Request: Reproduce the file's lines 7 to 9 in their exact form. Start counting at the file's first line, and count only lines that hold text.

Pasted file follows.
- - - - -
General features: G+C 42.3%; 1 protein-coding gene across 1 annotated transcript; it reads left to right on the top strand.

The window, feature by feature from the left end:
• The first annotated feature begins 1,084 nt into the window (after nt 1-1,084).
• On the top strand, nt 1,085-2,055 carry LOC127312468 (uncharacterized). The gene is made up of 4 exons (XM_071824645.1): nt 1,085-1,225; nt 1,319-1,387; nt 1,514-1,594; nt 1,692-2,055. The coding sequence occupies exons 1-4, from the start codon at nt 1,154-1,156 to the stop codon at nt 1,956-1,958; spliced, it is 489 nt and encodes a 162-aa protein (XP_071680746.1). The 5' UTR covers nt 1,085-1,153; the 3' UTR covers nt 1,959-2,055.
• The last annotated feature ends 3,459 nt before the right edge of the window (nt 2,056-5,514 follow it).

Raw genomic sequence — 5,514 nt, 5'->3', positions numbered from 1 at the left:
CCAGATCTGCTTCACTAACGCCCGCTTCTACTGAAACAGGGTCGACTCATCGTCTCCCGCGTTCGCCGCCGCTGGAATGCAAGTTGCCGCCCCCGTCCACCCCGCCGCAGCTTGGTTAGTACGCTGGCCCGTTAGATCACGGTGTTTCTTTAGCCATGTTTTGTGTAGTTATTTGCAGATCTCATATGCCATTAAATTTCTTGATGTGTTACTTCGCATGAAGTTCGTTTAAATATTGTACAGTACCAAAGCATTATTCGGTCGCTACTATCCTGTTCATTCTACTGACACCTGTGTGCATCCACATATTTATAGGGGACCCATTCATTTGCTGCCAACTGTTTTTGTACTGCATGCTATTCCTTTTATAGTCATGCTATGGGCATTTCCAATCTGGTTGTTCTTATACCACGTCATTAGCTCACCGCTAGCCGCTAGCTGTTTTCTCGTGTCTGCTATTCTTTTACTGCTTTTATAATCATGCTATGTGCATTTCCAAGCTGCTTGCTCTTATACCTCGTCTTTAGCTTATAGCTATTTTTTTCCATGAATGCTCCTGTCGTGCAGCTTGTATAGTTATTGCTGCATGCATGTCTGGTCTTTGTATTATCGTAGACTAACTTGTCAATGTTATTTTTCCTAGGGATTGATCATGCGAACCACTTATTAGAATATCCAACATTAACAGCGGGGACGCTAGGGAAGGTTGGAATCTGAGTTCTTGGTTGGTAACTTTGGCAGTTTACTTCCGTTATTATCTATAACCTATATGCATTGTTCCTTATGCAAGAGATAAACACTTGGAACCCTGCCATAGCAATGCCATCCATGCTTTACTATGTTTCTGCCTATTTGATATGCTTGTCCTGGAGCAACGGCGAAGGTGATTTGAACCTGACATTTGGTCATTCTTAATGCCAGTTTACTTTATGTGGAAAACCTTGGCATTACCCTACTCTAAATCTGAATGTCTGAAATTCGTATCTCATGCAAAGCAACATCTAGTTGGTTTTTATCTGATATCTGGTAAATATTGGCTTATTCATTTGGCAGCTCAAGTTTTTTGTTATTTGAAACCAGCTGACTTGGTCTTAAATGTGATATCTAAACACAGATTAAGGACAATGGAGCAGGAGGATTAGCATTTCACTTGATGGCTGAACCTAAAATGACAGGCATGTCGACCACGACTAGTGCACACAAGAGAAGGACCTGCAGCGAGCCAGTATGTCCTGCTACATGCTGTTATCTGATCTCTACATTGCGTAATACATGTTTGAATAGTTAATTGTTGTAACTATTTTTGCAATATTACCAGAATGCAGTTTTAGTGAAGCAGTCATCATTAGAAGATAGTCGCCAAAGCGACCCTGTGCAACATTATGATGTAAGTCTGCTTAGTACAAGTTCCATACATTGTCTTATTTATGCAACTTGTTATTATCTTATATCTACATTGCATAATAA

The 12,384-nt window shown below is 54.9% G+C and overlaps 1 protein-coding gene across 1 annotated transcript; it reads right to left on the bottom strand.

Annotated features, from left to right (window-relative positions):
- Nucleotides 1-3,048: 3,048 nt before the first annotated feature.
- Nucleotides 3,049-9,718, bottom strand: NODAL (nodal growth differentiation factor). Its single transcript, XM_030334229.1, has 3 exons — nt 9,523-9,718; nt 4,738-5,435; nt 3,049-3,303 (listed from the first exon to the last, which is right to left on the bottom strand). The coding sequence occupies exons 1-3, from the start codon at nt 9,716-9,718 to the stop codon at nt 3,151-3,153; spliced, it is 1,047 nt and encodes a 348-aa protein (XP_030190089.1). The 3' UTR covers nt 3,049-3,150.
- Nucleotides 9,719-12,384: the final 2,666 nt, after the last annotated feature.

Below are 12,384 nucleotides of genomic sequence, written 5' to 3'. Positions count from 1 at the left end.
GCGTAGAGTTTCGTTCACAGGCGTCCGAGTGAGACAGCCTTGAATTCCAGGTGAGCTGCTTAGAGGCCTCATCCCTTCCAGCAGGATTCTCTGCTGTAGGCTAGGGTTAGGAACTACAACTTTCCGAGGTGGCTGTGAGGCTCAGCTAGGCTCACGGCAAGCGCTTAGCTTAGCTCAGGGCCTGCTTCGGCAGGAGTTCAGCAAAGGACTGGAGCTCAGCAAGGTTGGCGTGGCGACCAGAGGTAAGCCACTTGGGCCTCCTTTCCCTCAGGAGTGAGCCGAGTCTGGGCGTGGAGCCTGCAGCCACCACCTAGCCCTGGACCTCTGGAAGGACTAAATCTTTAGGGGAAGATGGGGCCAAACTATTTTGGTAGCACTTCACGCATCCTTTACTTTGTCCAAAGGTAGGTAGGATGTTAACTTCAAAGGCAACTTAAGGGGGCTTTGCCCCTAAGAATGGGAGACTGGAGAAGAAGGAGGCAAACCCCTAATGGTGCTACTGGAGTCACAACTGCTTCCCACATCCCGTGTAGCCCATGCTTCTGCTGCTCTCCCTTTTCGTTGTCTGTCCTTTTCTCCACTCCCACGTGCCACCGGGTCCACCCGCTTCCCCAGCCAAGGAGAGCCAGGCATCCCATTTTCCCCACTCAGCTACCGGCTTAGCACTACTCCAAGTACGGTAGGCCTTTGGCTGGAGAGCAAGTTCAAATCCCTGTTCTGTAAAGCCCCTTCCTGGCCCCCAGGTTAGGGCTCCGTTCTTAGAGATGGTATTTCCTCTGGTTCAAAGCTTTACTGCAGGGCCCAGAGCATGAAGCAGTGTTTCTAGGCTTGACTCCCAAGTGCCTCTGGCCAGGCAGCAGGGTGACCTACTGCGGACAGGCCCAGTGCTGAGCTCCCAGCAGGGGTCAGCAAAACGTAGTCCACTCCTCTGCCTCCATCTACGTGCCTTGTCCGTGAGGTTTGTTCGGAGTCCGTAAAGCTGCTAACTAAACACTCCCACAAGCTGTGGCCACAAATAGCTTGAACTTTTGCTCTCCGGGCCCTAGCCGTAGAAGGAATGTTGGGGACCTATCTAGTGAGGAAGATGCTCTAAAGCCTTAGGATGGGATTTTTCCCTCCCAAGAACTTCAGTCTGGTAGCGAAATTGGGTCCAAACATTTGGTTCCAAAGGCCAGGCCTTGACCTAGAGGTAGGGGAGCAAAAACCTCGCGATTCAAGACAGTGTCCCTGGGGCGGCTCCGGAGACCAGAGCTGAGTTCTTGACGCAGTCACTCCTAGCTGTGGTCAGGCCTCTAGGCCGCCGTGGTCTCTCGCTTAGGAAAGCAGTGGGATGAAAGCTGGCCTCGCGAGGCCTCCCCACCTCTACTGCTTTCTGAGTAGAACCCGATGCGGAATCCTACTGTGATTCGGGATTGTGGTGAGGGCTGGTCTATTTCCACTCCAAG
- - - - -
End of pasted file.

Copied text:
CCAGATCTGCTTCACTAACGCCCGCTTCTACTGAAACAGGGTCGACTCATCGTCTCCCGCGTTCGCCGCCGCTGGAATGCAAGTTGCCGCCCCCGTCCACCCCGCCGCAGCTTGGTTAGTACGCTGGCCCGTTAGATCACGGTGTTTCTTTAGCCATGTTTTGTGTAGTTATTTGCAGATCTCATATGCCATTAAATTTCTTGATGTGTTACTTCGCATGAAGTTCGTTTAAATATTGTACAGTACCAAAGCATTATTCGGTCGCTACTATCCTGTTCATTCTACTGACACCTGTGTGCATCCACATATTTATAGGGGACCCATTCATTTGCTGCCAACTGTTTTTGTACTGCATGCTATTCCTTTTATAGTCATGCTATGGGCATTTCCAATCTGGTTGTTCTTATACCACGTCATTAGCTCACCGCTAGCCGCTAGCTGTTTTCTCGTGTCTGCTATTCTTTTACTGCTTTTATAATCATGCTATGTGCATTTCCAAGCTGCTTGCTCTTATACCTCGTCTTTAGCTTATAGCTATTTTTTTCCATGAATGCTCCTGTCGTGCAGCTTGTATAGTTATTGCTGCATGCATGTCTGGTCTTTGTATTATCGTAGACTAACTTGTCAATGTTATTTTTCCTAGGGATTGATCATGCGAACCACTTATTAGAATATCCAACATTAACAGCGGGGACGCTAGGGAAGGTTGGAATCTGAGTTCTTGGTTGGTAACTTTGGCAGTTTACTTCCGTTATTATCTATAACCTATATGCATTGTTCCTTATGCAAGAGATAAACACTTGGAACCCTGCCATAGCAATGCCATCCATGCTTTACTATGTTTCTGCCTATTTGATATGCTTGTCCTGGAGCAACGGCGAAGGTGATTTGAACCTGACATTTGGTCATTCTTAATGCCAGTTTACTTTATGTGGAAAACCTTGGCATTACCCTACTCTAAATCTGAATGTCTGAAATTCGTATCTCATGCAAAGCAACATCTAGTTGGTTTTTATCTGATATCTGGTAAATATTGGCTTATTCATTTGGCAGCTCAAGTTTTTTGTTATTTGAAACCAGCTGACTTGGTCTTAAATGTGATATCTAAACACAGATTAAGGACAATGGAGCAGGAGGATTAGCATTTCACTTGATGGCTGAACCTAAAATGACAGGCATGTCGACCACGACTAGTGCACACAAGAGAAGGACCTGCAGCGAGCCAGTATGTCCTGCTACATGCTGTTATCTGATCTCTACATTGCGTAATACATGTTTGAATAGTTAATTGTTGTAACTATTTTTGCAATATTACCAGAATGCAGTTTTAGTGAAGCAGTCATCATTAGAAGATAGTCGCCAAAGCGACCCTGTGCAACATTATGATGTAAGTCTGCTTAGTACAAGTTCCATACATTGTCTTATTTATGCAACTTGTTATTATCTTATATCTACATTGCATAATAA

The 12,384-nt window shown below is 54.9% G+C and overlaps 1 protein-coding gene across 1 annotated transcript; it reads right to left on the bottom strand.

Annotated features, from left to right (window-relative positions):